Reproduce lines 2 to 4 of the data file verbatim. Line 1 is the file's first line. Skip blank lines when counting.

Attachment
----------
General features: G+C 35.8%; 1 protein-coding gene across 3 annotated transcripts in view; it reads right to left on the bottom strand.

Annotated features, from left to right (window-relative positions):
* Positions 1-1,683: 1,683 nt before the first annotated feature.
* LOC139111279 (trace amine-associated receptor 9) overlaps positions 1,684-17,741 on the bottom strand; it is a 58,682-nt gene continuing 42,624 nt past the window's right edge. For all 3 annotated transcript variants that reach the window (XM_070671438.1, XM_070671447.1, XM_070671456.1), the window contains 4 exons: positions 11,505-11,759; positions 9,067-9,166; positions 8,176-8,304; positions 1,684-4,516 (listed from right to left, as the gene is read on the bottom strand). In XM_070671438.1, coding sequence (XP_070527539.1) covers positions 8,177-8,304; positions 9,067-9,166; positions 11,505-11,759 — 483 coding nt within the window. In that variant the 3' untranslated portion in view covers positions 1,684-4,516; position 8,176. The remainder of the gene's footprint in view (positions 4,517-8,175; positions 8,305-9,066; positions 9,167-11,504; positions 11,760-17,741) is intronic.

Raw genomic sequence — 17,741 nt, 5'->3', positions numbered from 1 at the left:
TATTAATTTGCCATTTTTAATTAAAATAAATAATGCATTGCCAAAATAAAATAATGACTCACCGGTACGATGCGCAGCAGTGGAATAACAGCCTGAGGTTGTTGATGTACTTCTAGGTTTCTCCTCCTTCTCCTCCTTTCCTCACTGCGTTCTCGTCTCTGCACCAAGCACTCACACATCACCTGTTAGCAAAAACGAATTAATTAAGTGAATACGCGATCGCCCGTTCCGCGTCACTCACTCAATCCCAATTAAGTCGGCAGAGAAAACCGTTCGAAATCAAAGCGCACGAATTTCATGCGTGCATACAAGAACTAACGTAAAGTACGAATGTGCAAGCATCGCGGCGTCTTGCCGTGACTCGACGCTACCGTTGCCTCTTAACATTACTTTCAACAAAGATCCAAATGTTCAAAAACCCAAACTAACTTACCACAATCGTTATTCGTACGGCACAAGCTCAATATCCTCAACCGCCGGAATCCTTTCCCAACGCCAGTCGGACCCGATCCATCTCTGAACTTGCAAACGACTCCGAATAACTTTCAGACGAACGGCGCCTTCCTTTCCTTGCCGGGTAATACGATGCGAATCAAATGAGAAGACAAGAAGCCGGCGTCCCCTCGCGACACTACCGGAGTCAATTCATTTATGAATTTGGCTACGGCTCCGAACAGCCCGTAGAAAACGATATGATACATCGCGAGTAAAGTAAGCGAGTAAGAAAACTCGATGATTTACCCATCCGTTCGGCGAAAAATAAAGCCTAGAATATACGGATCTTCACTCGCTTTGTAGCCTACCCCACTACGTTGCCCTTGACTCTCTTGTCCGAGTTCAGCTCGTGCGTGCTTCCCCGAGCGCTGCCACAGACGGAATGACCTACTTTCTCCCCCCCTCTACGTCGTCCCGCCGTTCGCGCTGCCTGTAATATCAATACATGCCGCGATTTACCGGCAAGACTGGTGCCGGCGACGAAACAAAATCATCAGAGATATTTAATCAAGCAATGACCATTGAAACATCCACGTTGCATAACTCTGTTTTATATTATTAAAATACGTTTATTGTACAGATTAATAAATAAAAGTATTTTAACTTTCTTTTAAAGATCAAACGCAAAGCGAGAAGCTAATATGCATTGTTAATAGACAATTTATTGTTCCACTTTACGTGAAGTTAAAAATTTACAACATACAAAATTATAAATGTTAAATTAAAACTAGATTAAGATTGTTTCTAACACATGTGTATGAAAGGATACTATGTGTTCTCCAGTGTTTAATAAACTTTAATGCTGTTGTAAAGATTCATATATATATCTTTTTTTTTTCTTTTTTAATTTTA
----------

Annotated features, from left to right (window-relative positions):
* Positions 1-1,683: 1,683 nt before the first annotated feature.
* LOC139111279 (trace amine-associated receptor 9) overlaps positions 1,684-17,741 on the bottom strand; it is a 58,682-nt gene continuing 42,624 nt past the window's right edge. For all 3 annotated transcript variants that reach the window (XM_070671438.1, XM_070671447.1, XM_070671456.1), the window contains 4 exons: positions 11,505-11,759; positions 9,067-9,166; positions 8,176-8,304; positions 1,684-4,516 (listed from right to left, as the gene is read on the bottom strand). In XM_070671438.1, coding sequence (XP_070527539.1) covers positions 8,177-8,304; positions 9,067-9,166; positions 11,505-11,759 — 483 coding nt within the window. In that variant the 3' untranslated portion in view covers positions 1,684-4,516; position 8,176. The remainder of the gene's footprint in view (positions 4,517-8,175; positions 8,305-9,066; positions 9,167-11,504; positions 11,760-17,741) is intronic.